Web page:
Source: Daily Nation
27 January 2009 | EN
Kenyan scientists need to better communicate their findings
Scientists need to communicate better to improve the uptake of advancing technology, says Joseph Othieno, communications manager of the Kenya Veterinary Association.
Most Kenyan scientists, he says, are cocooned in laboratories — churning out findings but neglecting to pass them on to consumers. Kenyan farmers adapting to climate change do so based on authority rulings or circumstance, rather than informed decision-making.
Weak information is the greatest danger, says Othieno — a well-informed public can translate into a strong democracy and a sustainable economy.
Scientists must recognise that their poor communication skills are a problem and should make use of the mass media to inform the public about their discoveries.
Institutions should measure success by counting the number of people who are successfully using research findings, rather than the number of citations such findings have received. Science's value lies in its rate of transfer to the end-user.
Carol Hunja ( United Kingdom )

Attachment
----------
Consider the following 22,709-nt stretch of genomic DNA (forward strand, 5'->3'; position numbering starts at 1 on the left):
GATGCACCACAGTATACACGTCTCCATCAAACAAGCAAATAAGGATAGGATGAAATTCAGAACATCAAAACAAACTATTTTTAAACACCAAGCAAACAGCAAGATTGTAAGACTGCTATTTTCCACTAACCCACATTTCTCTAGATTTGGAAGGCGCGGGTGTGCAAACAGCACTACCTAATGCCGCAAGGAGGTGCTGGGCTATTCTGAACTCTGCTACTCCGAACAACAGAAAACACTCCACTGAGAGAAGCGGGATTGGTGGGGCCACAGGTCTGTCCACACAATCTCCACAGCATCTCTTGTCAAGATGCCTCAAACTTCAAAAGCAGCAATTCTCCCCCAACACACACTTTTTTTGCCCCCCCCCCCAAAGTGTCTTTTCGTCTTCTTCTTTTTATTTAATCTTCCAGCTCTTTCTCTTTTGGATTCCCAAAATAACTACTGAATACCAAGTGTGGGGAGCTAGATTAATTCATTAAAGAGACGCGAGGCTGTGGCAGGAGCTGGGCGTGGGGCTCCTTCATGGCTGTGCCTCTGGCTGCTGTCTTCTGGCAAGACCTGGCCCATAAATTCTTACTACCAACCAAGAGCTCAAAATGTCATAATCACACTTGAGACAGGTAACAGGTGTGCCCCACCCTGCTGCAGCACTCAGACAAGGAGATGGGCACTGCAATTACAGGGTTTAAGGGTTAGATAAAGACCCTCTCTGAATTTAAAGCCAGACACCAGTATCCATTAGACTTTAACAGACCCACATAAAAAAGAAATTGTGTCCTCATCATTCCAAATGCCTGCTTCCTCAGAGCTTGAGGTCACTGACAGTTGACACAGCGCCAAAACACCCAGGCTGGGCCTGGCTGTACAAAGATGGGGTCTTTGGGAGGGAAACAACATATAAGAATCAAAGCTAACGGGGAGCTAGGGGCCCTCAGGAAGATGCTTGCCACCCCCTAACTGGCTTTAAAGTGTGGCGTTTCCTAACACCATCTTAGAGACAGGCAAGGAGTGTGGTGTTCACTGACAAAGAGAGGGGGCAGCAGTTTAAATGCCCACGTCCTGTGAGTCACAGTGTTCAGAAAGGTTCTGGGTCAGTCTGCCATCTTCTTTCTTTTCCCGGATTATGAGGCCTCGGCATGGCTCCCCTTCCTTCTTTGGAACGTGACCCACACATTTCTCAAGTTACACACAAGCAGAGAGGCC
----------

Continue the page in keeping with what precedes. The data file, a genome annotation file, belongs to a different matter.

3 February 2009
Bharat Babu Shrestha, PhD ( Tribhuvan University | Nepal )
18 February 2009
Oliver Kanene ( Malaria Research and Control Communication Partnership | Zambia )
7 May 2009
Shiva Devkota ( Nepal )
23 January 2012
Recenly, I attended IAL7 Symposium, Thailand, where I made presentation on Trade and Traditional Utilizations of Lichens in Nepal Himalayas. My presentation was completely dependent on the local practices and local perception. The large volume of Lichens is being extracted haphazardly from Nepal. The care must be taken on this matter. I was the only one in that symposium, who presented there from the social point of views.
Why I am mentioning these all things here are if confernece, symposium and discussions are for the conservation, and if the conservation is for the people, the scientific communities must accept this fact and start their steps to conserve the resources in broad scale to address the local people livelihood. It is not worthy to invest millions of dollars to study a single lichen (or any other flora and fauna) species with less value. The scientific community must link science and society for the welfare of the community. Yes, we need pure research on the single species too, but that must link with the real conservation aspects.
The findings must be shared among the locals for the conservation, not only in peer reviewed and high factor journals.
For the scientific development, publications are must, but to address the local demand, communication in simpler ways are demanding.
Shiva Devkota, Nepal
All SciDev.Net material is free to reproduce providing that the source and author are appropriately credited. For further details see Creative Commons.